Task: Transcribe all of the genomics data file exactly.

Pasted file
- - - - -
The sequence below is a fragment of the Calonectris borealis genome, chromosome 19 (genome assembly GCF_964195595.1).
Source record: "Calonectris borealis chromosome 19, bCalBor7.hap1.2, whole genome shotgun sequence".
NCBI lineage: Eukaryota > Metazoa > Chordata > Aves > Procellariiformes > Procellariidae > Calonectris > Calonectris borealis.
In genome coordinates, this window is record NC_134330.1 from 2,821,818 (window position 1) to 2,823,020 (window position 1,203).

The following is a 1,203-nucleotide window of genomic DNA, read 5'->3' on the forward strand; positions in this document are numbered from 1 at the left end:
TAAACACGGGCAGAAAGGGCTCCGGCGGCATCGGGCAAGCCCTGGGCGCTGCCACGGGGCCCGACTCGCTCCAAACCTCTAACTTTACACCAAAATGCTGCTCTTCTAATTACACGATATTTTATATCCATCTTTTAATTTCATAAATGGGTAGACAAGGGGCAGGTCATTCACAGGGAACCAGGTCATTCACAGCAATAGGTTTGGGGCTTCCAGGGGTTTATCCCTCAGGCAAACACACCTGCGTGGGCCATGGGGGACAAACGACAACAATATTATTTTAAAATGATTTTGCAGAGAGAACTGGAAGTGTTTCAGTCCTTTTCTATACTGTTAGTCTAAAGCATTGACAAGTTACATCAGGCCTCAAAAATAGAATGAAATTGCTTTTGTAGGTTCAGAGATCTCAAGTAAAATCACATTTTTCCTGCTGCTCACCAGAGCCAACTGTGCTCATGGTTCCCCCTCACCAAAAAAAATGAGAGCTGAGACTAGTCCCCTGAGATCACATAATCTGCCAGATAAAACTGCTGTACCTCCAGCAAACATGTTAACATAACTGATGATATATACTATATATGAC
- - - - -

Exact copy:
The sequence below is a fragment of the Calonectris borealis genome, chromosome 19 (genome assembly GCF_964195595.1).
Source record: "Calonectris borealis chromosome 19, bCalBor7.hap1.2, whole genome shotgun sequence".
NCBI lineage: Eukaryota > Metazoa > Chordata > Aves > Procellariiformes > Procellariidae > Calonectris > Calonectris borealis.
In genome coordinates, this window is record NC_134330.1 from 2,821,818 (window position 1) to 2,823,020 (window position 1,203).

The following is a 1,203-nucleotide window of genomic DNA, read 5'->3' on the forward strand; positions in this document are numbered from 1 at the left end:
TAAACACGGGCAGAAAGGGCTCCGGCGGCATCGGGCAAGCCCTGGGCGCTGCCACGGGGCCCGACTCGCTCCAAACCTCTAACTTTACACCAAAATGCTGCTCTTCTAATTACACGATATTTTATATCCATCTTTTAATTTCATAAATGGGTAGACAAGGGGCAGGTCATTCACAGGGAACCAGGTCATTCACAGCAATAGGTTTGGGGCTTCCAGGGGTTTATCCCTCAGGCAAACACACCTGCGTGGGCCATGGGGGACAAACGACAACAATATTATTTTAAAATGATTTTGCAGAGAGAACTGGAAGTGTTTCAGTCCTTTTCTATACTGTTAGTCTAAAGCATTGACAAGTTACATCAGGCCTCAAAAATAGAATGAAATTGCTTTTGTAGGTTCAGAGATCTCAAGTAAAATCACATTTTTCCTGCTGCTCACCAGAGCCAACTGTGCTCATGGTTCCCCCTCACCAAAAAAAATGAGAGCTGAGACTAGTCCCCTGAGATCACATAATCTGCCAGATAAAACTGCTGTACCTCCAGCAAACATGTTAACATAACTGATGATATATACTATATATGAC